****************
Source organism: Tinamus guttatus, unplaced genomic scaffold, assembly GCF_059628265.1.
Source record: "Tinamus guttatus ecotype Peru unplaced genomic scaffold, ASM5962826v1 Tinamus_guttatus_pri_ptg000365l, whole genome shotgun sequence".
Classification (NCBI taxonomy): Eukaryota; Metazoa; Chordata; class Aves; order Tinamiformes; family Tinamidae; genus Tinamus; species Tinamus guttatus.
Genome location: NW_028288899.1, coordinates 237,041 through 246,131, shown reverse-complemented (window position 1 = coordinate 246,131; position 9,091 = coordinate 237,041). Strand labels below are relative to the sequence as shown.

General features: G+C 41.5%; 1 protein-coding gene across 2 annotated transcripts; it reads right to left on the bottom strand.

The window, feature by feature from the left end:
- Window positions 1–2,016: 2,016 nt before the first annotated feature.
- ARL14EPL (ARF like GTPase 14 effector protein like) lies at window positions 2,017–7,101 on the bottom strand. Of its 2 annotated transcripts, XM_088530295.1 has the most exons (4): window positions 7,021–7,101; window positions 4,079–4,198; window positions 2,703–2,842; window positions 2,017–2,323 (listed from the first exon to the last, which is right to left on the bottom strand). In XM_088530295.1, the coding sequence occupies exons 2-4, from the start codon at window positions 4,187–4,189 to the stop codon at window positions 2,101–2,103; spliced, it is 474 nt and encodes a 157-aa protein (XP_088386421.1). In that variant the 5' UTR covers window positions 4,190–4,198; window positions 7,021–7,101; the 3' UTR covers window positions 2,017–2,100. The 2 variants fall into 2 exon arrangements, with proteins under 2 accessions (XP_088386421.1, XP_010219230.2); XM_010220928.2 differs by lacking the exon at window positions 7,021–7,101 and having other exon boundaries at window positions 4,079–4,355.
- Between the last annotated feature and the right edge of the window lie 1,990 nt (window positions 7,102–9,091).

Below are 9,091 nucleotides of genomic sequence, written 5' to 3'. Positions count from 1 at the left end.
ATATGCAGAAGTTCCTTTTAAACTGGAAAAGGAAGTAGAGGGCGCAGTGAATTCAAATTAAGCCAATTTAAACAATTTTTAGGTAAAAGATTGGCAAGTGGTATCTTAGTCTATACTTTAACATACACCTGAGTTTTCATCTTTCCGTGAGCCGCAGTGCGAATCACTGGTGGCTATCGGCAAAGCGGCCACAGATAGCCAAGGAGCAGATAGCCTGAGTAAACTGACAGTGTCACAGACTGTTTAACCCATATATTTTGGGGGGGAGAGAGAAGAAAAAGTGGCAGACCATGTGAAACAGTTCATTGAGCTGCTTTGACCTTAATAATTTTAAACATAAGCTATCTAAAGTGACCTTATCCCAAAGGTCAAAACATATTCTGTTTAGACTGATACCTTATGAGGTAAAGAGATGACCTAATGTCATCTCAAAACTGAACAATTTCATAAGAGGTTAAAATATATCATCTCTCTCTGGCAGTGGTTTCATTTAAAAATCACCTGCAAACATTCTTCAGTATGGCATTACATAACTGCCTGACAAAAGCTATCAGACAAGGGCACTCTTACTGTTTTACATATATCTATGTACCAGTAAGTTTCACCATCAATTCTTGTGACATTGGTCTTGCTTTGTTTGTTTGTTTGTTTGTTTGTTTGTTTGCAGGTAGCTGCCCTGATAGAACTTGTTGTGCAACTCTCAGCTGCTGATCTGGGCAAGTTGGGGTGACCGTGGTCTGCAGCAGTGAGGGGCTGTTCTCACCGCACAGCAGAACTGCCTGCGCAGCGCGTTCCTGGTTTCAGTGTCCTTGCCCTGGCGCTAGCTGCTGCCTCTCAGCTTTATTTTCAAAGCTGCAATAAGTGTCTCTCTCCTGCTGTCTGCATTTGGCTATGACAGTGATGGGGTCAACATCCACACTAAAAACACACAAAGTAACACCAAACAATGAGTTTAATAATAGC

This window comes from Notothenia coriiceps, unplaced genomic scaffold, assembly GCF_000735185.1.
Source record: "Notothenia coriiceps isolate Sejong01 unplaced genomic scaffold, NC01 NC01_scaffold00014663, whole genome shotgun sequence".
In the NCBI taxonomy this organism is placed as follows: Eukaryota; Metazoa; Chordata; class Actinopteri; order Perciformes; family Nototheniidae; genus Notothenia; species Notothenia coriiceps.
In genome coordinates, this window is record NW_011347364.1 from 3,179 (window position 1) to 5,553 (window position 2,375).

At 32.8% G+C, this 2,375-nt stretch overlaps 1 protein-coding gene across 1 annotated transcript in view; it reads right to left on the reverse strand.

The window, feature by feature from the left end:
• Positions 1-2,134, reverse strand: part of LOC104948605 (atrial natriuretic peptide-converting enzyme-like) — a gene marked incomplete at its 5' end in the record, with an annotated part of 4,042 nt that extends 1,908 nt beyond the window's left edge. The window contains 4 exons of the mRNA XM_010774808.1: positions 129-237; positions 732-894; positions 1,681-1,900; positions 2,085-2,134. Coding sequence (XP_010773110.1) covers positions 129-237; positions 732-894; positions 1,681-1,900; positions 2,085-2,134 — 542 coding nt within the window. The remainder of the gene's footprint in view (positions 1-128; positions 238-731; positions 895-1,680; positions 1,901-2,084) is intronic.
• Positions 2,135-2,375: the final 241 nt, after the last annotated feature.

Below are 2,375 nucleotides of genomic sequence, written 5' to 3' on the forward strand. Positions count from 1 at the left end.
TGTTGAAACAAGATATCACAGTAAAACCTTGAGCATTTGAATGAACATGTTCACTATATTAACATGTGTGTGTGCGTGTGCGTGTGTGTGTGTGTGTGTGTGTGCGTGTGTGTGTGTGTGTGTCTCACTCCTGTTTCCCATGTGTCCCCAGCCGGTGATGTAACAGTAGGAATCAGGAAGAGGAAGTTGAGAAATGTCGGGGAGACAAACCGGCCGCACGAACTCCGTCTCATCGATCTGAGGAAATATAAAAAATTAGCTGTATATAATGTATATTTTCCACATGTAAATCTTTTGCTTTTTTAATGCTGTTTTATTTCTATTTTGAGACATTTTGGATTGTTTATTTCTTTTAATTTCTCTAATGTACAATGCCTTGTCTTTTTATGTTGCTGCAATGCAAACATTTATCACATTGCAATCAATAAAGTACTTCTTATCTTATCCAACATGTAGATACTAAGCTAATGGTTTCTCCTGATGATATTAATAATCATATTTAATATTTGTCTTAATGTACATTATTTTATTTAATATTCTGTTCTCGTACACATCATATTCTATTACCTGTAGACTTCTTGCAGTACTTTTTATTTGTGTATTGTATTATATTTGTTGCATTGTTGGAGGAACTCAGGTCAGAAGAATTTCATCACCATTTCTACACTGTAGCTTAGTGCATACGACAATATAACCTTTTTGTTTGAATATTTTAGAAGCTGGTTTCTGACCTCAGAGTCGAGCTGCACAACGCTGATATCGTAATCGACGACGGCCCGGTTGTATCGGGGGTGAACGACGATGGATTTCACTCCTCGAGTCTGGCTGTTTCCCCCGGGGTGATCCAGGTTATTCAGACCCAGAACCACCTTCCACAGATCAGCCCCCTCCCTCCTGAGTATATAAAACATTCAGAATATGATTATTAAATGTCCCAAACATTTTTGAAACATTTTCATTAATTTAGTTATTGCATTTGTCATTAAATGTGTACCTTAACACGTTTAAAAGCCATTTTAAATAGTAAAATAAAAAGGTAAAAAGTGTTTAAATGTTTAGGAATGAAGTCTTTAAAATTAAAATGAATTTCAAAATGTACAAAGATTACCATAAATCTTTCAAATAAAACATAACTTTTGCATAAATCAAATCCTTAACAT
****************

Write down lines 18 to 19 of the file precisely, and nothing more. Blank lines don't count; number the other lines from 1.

• Positions 1-2,134, reverse strand: part of LOC104948605 (atrial natriuretic peptide-converting enzyme-like) — a gene marked incomplete at its 5' end in the record, with an annotated part of 4,042 nt that extends 1,908 nt beyond the window's left edge. The window contains 4 exons of the mRNA XM_010774808.1: positions 129-237; positions 732-894; positions 1,681-1,900; positions 2,085-2,134. Coding sequence (XP_010773110.1) covers positions 129-237; positions 732-894; positions 1,681-1,900; positions 2,085-2,134 — 542 coding nt within the window. The remainder of the gene's footprint in view (positions 1-128; positions 238-731; positions 895-1,680; positions 1,901-2,084) is intronic.
• Positions 2,135-2,375: the final 241 nt, after the last annotated feature.